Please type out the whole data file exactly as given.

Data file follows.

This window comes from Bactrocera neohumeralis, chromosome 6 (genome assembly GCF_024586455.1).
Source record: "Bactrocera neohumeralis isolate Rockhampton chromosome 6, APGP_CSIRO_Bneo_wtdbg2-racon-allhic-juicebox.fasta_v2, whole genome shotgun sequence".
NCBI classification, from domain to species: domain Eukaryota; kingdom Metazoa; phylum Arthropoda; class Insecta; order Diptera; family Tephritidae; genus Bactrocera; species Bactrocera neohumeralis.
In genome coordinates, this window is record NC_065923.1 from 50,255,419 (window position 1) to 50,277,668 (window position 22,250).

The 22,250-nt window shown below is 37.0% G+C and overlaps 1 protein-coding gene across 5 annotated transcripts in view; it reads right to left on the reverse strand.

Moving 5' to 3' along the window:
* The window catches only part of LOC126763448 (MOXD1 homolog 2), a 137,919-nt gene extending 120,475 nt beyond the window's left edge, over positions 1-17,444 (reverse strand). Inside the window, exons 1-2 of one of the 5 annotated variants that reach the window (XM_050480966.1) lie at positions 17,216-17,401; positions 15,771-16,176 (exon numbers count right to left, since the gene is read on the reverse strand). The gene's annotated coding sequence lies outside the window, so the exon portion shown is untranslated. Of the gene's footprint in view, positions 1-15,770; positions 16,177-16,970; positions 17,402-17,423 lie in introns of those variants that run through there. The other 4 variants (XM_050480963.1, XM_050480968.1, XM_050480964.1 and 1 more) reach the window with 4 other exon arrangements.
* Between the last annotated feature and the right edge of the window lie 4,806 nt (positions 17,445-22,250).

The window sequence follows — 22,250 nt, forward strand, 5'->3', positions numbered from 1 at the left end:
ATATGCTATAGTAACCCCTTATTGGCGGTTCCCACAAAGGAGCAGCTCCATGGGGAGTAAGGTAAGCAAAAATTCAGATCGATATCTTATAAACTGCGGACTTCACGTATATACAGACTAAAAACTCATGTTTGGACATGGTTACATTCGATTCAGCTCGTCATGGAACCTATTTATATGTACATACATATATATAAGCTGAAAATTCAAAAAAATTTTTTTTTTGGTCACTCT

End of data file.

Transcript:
This window comes from Bactrocera neohumeralis, chromosome 6 (genome assembly GCF_024586455.1).
Source record: "Bactrocera neohumeralis isolate Rockhampton chromosome 6, APGP_CSIRO_Bneo_wtdbg2-racon-allhic-juicebox.fasta_v2, whole genome shotgun sequence".
NCBI classification, from domain to species: domain Eukaryota; kingdom Metazoa; phylum Arthropoda; class Insecta; order Diptera; family Tephritidae; genus Bactrocera; species Bactrocera neohumeralis.
In genome coordinates, this window is record NC_065923.1 from 50,255,419 (window position 1) to 50,277,668 (window position 22,250).

The 22,250-nt window shown below is 37.0% G+C and overlaps 1 protein-coding gene across 5 annotated transcripts in view; it reads right to left on the reverse strand.

Moving 5' to 3' along the window:
* The window catches only part of LOC126763448 (MOXD1 homolog 2), a 137,919-nt gene extending 120,475 nt beyond the window's left edge, over positions 1-17,444 (reverse strand). Inside the window, exons 1-2 of one of the 5 annotated variants that reach the window (XM_050480966.1) lie at positions 17,216-17,401; positions 15,771-16,176 (exon numbers count right to left, since the gene is read on the reverse strand). The gene's annotated coding sequence lies outside the window, so the exon portion shown is untranslated. Of the gene's footprint in view, positions 1-15,770; positions 16,177-16,970; positions 17,402-17,423 lie in introns of those variants that run through there. The other 4 variants (XM_050480963.1, XM_050480968.1, XM_050480964.1 and 1 more) reach the window with 4 other exon arrangements.
* Between the last annotated feature and the right edge of the window lie 4,806 nt (positions 17,445-22,250).

The window sequence follows — 22,250 nt, forward strand, 5'->3', positions numbered from 1 at the left end:
ATATGCTATAGTAACCCCTTATTGGCGGTTCCCACAAAGGAGCAGCTCCATGGGGAGTAAGGTAAGCAAAAATTCAGATCGATATCTTATAAACTGCGGACTTCACGTATATACAGACTAAAAACTCATGTTTGGACATGGTTACATTCGATTCAGCTCGTCATGGAACCTATTTATATGTACATACATATATATAAGCTGAAAATTCAAAAAAATTTTTTTTTTGGTCACTCT